Trump Pushes Fear of the “Other”
The president of the United States has weaponized his rhetoric and driven fear of the “other” into the hearts of Americans. Who is this “other” that both Trump’s base and the “alt-right” fear? It isn’t just one group, it’s an age-old trick often employed by fascist leaders. In the case of America and President Trump, the designation of the “other” has been bestowed upon the press, immigrants, liberals, and minorities both religious and ethnic to garner fear and sew division.
The president’s tactics dance dangerously on the precipice of classic fascism. John McNeill, writing for the Washington Post, wrote that extreme nationalism, a glorification of a golden-age long gone, and mass mobilization are all common threads in historical fascist movements. A cursory look at the aforementioned tactics sends shivers down the spine of any American paying attention. Not only are many of those tenets attributable to the President himself, but extreme nationalism and the glorification of a bygone golden-age are the very pillars of the “alt-right” movement.
Enter the “other.”
When the President refers to the press as “the enemy of the people” or drums up fear of immigrants by referring to a caravan of migrants as an invasion, he’s creating a perceived threat for his base to direct their ire. His fear mongering has strategic value in that it motivates his base to vote and thus keep their beloved country secure from the threats that the president has laid out. Fear drives his movement. The trouble is that immigrants, journalists, and minorities aren’t threatening the country, and so the hysteria born of the fear is not only undeserved but baseless and dangerous.
In the Vice News documentary, “Charlottesville: Race and Terror,” marchers aligned with the “alt-right” can be seen chanting, “Jews will not replace us,” and carrying torches for their cause. The “alt-right” arm themselves not only with actual weaponry, but also information from internet forums hawking conspiracy theories based on fabricated tangential evidence. These conspiracy theories are, in their own way, a new religion in that they’re acted upon violently with minimal evidence.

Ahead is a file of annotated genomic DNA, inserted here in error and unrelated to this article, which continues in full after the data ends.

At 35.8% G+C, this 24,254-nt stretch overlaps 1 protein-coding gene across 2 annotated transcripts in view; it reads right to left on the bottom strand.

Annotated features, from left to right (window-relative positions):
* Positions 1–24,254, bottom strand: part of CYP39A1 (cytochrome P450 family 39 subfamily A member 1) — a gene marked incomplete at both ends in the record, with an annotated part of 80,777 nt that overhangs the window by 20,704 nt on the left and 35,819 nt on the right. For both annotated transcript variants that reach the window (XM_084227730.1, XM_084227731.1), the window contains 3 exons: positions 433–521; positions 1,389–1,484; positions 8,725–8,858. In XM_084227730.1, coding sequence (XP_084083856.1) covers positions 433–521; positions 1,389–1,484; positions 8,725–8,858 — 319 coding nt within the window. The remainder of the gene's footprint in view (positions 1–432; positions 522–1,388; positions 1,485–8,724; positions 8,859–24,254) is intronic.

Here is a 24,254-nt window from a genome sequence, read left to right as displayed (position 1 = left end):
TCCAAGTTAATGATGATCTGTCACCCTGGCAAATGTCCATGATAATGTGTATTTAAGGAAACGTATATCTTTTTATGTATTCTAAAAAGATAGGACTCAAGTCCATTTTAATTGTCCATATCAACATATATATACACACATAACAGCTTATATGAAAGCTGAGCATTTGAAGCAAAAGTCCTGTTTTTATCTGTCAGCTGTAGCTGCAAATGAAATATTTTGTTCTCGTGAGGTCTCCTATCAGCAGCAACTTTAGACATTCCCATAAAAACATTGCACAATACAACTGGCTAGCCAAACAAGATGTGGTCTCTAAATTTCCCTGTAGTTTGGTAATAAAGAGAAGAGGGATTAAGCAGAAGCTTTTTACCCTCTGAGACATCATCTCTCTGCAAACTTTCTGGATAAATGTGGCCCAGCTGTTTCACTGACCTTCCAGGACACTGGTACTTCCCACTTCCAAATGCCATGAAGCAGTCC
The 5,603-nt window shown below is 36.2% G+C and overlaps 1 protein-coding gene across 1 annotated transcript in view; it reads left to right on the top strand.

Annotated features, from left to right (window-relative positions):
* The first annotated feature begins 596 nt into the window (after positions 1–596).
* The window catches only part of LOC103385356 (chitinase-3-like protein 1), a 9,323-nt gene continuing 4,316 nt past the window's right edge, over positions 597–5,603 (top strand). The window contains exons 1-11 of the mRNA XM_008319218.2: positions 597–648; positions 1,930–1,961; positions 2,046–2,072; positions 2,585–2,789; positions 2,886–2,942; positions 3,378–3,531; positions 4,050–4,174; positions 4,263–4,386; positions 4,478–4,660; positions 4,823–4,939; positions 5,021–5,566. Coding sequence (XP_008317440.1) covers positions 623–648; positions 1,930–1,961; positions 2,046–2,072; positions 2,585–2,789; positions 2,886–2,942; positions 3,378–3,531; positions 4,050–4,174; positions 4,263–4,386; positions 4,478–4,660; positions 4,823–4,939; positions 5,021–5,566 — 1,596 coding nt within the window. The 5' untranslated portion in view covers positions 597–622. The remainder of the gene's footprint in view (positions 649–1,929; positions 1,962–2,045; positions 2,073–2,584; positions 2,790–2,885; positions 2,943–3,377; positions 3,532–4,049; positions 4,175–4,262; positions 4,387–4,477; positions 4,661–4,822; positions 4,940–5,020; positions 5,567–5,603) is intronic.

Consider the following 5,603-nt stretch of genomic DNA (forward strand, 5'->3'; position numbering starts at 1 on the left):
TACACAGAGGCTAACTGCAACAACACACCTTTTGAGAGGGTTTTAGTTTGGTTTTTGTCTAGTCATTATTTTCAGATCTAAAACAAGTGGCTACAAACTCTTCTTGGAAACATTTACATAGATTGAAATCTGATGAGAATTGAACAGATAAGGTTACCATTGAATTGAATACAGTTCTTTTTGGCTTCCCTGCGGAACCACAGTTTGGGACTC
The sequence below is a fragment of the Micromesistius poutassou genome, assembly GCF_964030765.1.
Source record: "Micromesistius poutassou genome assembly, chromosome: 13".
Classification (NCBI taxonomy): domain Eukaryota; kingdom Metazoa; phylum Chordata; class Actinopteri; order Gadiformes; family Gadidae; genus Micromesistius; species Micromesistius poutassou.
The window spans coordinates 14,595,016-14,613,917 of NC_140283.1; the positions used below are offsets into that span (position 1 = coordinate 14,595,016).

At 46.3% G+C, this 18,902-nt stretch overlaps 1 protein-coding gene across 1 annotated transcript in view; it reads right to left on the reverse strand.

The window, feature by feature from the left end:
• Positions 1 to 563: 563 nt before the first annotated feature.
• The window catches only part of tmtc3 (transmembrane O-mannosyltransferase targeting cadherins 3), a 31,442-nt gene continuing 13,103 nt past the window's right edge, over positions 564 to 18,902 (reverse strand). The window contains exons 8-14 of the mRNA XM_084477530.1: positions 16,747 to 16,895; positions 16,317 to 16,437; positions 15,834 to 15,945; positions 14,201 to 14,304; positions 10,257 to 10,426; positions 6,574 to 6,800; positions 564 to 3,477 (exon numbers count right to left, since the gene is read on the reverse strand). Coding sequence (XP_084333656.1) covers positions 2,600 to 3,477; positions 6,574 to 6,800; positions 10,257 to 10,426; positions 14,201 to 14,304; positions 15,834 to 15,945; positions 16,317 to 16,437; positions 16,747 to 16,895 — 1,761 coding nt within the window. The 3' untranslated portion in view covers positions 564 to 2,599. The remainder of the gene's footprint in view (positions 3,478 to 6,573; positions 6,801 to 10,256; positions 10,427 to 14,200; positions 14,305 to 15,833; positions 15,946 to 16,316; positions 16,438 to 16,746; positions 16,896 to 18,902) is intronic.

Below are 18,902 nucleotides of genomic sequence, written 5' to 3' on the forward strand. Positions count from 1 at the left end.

President Trump, who ran on a platform pushing fear of the “other,” was at it again in the weeks leading up to the 2018 midterm elections. Mass mobilization, another of the common characteristics associated with historic fascist regimes is yet another tool employed by the president, who never stopped holding his “campaign” rallies after being elected. At these rallies, he riffs with little to no factual basis, playing on his base’s devotion to God and country with statements like, “If you don’t want America to be overrun by masses of illegal immigrants and massive caravans, you better vote Republican.”
His rhetoric and fear mongering all but explicitly give the “OK” to groups like the “alt-right” to mobilize, violently if need be. According to research published by the University of Virginia’s Institute for Family Studies, which is based in Charlottesville, 5.64 percent of America’s 198 million non-Hispanic whites’ beliefs align with those of the “alt-right.” That percentage, while seemingly small, amounts to roughly 11 million Americans. President Trump might refer to liberal democrats as a “mob,” but it’s the “alt-right” that has mobilized as a well-armed militia — and they vote.
What are we to do, we poor saps? Well, for one thing, we cannot get hysterical. Calmly but assertively, President Trump must be held accountable for his fear mongering and xenophobic rhetoric that has empowered the “alt-right” to take violent action. Trump gives credence to the “alt-right” notion that they’re the victims as though somehow the press and immigrants have conspired together to take down those white Christian males. First, if you really wanted to take down white Christian males, you need only to cease production of cargo pants and golf shirts.
In all seriousness, the narrative that the “alt-right” are victims merely reacting to a realistic fear of a perceived threat needs to be put to bed. President Trump must take responsibility for the power and reach of his words — the mobilization of an armed racist militia is not happening independently of him; his fingerprints are on those Tiki Torches as well.